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Most prior research on the external validity of mixed-motive games has studied only one single game version and/or one specific type of real-life prosocial behavior. The present study employs a different approach. We used multiple game trials — with different payoff structures — to measure participants’ behavior in the Prisoner’s Dilemma, the Commons Dilemma, and the Public Goods Dilemma. We then examined the associations between these aggregated game behaviors and a wide set of self-reported prosocial behaviors such as donations, commuting, and environmental behaviors. We also related these prosocial behavior measures to a dispositional measure of prosociality, social value orientation. We report evidence that the weak statistical relationships routinely observed in prior studies are at least partially a consequence of failures to aggregate. More specifically, our results show that aggregation over multiple game trials was especially effective for the Prisoner’s Dilemma, whereas it was somewhat effective for the Public Goods Dilemma. Yet, aggregation on the side of the prosocial behaviors was effective for both these games, as well as for social value orientation. The Commons Dilemma, however, turned out to yield invariably poor relationships with prosocial behavior, regardless of the level of aggregation. Based on these findings, we conclude that the use of multiple instances of game behavior and prosocial behavior is preferable to the use of only a single measurement.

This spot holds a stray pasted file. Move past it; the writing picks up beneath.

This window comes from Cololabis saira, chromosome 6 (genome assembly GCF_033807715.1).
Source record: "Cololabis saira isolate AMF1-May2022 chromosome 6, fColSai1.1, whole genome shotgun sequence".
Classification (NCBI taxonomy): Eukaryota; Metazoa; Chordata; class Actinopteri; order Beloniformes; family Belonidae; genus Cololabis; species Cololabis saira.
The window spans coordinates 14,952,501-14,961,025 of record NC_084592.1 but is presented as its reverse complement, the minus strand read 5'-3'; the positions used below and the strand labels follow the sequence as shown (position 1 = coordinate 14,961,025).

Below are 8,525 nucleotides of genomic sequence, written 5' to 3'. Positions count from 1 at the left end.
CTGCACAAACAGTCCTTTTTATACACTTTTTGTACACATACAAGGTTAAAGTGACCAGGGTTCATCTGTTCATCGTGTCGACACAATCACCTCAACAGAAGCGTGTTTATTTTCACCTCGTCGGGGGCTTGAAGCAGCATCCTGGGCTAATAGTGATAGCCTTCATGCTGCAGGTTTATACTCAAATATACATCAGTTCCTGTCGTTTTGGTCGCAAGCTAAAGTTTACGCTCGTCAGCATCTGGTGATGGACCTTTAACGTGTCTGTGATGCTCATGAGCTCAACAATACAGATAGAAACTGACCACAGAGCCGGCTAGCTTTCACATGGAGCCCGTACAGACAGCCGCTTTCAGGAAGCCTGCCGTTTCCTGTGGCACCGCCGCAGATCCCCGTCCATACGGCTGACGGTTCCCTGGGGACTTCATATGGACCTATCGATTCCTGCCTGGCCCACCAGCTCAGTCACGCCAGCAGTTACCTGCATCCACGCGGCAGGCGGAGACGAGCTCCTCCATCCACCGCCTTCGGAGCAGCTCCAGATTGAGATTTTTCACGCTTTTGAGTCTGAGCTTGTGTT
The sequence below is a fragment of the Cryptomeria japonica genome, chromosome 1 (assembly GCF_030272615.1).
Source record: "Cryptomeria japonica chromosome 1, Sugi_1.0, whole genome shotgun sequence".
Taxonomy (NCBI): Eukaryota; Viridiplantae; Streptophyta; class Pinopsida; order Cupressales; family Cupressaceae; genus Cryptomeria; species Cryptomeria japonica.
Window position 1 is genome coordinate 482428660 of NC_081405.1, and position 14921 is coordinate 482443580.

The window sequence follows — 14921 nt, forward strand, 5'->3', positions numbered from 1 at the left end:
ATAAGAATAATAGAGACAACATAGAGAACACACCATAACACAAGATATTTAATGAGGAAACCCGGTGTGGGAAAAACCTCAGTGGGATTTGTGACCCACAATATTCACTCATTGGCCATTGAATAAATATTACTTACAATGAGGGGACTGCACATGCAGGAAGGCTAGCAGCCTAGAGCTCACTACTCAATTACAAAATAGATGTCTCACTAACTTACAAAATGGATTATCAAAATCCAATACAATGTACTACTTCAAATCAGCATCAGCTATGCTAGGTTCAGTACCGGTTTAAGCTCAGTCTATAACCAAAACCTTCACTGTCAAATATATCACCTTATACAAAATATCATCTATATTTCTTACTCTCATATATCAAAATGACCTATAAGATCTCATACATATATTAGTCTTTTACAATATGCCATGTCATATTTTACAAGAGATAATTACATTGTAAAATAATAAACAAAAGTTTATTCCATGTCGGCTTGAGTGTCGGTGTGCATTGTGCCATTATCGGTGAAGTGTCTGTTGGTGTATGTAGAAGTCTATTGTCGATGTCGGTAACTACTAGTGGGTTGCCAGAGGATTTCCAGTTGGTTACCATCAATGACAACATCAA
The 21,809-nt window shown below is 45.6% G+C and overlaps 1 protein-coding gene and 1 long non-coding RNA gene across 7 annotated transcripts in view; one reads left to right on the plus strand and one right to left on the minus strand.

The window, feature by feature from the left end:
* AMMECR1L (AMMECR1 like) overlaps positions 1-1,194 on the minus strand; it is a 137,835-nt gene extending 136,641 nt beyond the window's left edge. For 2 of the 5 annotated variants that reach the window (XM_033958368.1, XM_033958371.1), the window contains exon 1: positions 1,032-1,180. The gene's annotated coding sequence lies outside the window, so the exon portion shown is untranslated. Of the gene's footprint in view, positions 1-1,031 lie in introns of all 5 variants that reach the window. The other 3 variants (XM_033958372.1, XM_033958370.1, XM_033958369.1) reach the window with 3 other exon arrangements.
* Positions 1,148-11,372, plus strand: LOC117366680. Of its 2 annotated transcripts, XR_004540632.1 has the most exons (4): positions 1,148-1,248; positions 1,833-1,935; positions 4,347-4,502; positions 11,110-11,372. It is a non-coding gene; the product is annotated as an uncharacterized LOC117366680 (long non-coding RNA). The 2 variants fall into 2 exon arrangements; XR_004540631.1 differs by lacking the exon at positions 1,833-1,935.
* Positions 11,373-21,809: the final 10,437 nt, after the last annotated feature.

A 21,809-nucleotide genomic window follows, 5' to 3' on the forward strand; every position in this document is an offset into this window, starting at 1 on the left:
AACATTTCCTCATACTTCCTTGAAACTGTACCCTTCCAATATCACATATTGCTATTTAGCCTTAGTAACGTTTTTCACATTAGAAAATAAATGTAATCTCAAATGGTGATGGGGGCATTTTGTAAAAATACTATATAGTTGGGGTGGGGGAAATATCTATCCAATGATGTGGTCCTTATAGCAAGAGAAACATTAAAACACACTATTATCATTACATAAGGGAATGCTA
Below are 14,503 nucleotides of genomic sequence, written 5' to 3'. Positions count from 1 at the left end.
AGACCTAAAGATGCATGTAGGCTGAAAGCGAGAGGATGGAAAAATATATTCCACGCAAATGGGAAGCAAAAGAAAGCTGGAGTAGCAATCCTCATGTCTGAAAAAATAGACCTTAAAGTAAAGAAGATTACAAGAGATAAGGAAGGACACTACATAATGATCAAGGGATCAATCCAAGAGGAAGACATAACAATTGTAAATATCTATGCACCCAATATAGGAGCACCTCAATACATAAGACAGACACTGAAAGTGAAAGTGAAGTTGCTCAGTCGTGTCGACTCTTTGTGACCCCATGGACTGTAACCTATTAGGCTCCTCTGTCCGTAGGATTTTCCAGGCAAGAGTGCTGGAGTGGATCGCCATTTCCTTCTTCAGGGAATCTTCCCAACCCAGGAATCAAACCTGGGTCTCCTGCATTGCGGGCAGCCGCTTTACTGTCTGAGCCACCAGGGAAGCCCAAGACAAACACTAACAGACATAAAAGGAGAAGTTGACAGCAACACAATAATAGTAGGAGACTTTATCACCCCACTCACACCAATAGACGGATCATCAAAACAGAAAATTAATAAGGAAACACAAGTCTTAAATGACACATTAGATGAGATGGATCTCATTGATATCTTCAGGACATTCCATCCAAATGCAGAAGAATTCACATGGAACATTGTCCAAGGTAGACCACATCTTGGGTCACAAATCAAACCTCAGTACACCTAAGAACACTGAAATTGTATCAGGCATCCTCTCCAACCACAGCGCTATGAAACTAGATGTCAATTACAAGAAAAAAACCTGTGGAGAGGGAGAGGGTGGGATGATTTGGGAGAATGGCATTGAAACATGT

Surprisingly little research has investigated the particular motives that underlie choice behavior in social dilemma situations. The main aim of the present research was to ask whether behavior in take-some games (such as the multiple-person Commons Dilemma Game and the two-person Bandit Game) and give-some games (such as the multiple-person Public Goods Dilemma Game and the two-person Dictator Game) is differently affected by proself and prosocial motives. Two experimental studies were conducted. Our first experiment used a trait-based assessment of the motives, whereas in our second experiment the motives were measured as state variables. The results of both experiments revealed that proself and prosocial motives did not explain much difference between taking and giving when comparing the Commons Dilemma Game and the Public Goods Dilemma Game. Yet, our second experiment revealed that these motives did differentiate choices in the Bandit Game and the Dictator Game. More specifically, prosocial motives are more strongly related to giving behavior in the Dictator Game than to taking behavior in the Bandit Game. As such, it can be concluded that in dyadic games (but not in multiple-person games) prosocial motives (but not proself motives) predict choice behavior in a game-specific way.
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